Black Lives Matter

Shakespeare Theatre Company is saddened and angered by the killings of George Floyd, Ahmaud Arbery, and Breonna Taylor, only the most recent of a never-ending list of names of known and unknown Black American lives lost too soon, due to pervasive, relentless racism, and unchecked police brutality.

For those protesting, STC sees and hears you. We share your passion for justice and for change, and we pray for your safety. Your dedication inspires us to do more.

On Saturday, June 6 and Sunday, June 7, STC opened the Michael R. Klein Theatre at the Lansburgh to protesters, offering water, snacks, bathrooms, WiFi, charging stations, first aid, and A/C in the collaborative spirit of #OpenYourLobby, a national movement of theatres opening their lobbies to protesters.

That same weekend, STC was approached by colleagues at Design Foundry who were collaborating with the Denver Smith Foundation to promote social change through community arts, activism, and education. Their artists transformed the plywood covering the windows at Sidney Harman Hall into a beautiful mural in support of their #CRE8CHANGE initiative–seen in the photograph above. STC is currently looking into additional opportunities to support this movement.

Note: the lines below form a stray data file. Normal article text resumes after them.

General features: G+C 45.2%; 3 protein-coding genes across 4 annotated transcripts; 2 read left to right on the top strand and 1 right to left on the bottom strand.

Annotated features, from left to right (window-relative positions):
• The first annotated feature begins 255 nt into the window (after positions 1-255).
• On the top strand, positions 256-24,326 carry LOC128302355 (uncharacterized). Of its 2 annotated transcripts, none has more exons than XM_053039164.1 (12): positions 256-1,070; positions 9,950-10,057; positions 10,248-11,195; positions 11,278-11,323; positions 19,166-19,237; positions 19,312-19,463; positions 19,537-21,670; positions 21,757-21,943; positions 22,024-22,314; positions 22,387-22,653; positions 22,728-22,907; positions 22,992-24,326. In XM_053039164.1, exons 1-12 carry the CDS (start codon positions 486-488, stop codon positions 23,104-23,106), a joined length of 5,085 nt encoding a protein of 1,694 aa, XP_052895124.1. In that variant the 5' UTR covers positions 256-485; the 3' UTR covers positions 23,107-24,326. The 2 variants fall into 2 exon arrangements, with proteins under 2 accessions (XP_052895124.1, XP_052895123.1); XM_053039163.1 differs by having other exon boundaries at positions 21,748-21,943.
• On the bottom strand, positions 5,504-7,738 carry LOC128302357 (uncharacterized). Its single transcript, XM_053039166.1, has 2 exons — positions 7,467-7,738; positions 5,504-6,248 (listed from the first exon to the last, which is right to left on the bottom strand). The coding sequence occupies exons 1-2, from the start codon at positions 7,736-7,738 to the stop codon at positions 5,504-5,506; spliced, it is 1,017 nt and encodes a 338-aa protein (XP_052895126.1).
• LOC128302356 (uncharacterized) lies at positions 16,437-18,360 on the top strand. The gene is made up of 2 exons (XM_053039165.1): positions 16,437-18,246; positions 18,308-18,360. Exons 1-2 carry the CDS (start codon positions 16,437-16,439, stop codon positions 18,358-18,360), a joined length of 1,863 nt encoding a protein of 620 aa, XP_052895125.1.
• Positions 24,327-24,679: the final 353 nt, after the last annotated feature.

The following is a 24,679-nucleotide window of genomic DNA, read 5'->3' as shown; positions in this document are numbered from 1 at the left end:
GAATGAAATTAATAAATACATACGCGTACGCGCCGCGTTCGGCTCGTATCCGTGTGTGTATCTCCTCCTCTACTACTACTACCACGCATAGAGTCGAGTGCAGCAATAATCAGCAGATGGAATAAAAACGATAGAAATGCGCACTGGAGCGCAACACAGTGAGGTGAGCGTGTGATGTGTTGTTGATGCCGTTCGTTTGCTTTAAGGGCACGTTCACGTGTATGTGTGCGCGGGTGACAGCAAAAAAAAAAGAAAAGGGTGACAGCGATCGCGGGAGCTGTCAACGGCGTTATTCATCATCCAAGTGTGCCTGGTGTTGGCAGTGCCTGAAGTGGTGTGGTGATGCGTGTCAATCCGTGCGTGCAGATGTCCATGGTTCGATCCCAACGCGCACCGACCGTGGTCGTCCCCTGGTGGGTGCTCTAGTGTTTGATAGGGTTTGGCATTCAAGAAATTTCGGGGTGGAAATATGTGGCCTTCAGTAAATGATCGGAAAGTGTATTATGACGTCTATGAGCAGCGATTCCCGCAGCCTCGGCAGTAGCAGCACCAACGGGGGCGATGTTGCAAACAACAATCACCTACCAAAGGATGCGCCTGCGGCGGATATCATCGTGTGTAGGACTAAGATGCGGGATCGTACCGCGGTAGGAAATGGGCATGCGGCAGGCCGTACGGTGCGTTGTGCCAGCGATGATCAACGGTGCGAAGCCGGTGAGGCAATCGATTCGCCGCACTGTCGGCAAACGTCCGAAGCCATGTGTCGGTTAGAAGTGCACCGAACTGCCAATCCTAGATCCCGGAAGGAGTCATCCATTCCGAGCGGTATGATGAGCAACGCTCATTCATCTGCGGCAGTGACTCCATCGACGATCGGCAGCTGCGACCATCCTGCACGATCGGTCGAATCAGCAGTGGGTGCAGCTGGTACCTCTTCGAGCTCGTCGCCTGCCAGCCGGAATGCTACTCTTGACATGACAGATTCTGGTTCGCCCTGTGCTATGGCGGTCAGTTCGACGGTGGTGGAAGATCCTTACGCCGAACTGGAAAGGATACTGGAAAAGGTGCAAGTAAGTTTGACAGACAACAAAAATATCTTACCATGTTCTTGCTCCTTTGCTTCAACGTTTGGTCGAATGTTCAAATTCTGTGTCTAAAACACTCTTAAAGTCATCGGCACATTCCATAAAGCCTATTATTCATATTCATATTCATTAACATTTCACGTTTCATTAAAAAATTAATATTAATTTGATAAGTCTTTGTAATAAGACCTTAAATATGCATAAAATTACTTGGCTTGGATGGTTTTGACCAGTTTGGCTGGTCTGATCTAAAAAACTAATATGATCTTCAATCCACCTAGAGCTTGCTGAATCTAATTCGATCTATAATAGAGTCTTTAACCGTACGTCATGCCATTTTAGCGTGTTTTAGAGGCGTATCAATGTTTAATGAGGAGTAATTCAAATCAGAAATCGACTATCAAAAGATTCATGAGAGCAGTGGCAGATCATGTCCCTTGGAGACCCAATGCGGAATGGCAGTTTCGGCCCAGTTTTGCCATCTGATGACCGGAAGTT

We stand in solidarity with those protesting for Black Lives Matter, for justice, for equality, and for civil rights. We recognize that we have not done enough to show our support before this moment. You show us that we must do better. We are listening in the hopes of learning, so that STC can do more and be better for our communities. We continue to educate ourselves, to build on our work in this moment, and to desire to become a better and more inclusive theatre.

We encourage everyone to consider the following resources when thinking about how they can participate in supporting Black Lives Matter.

Campaigns and petitions:

Local Initiatives and Resources:

Opportunities to Learn More:

  • 1619” – The New York Times’ podcast series on how slavery has transformed America, connecting past and present through the oldest form of storytelling
  • All That Glisters Is Not Gold” – An NPR discussion about Shakespeare, racism, and xenophobia with high school students and scholar Ayanna Thompson
  • Anti-racist Shakespeare” – Shakespeare’s Globe scholar Farah Karim-Cooper examines the racial meanings behind the language of light/dark and white/black used in Shakespeare’s England

Yours, in solidarity,

Simon Godwin and Chris Jennings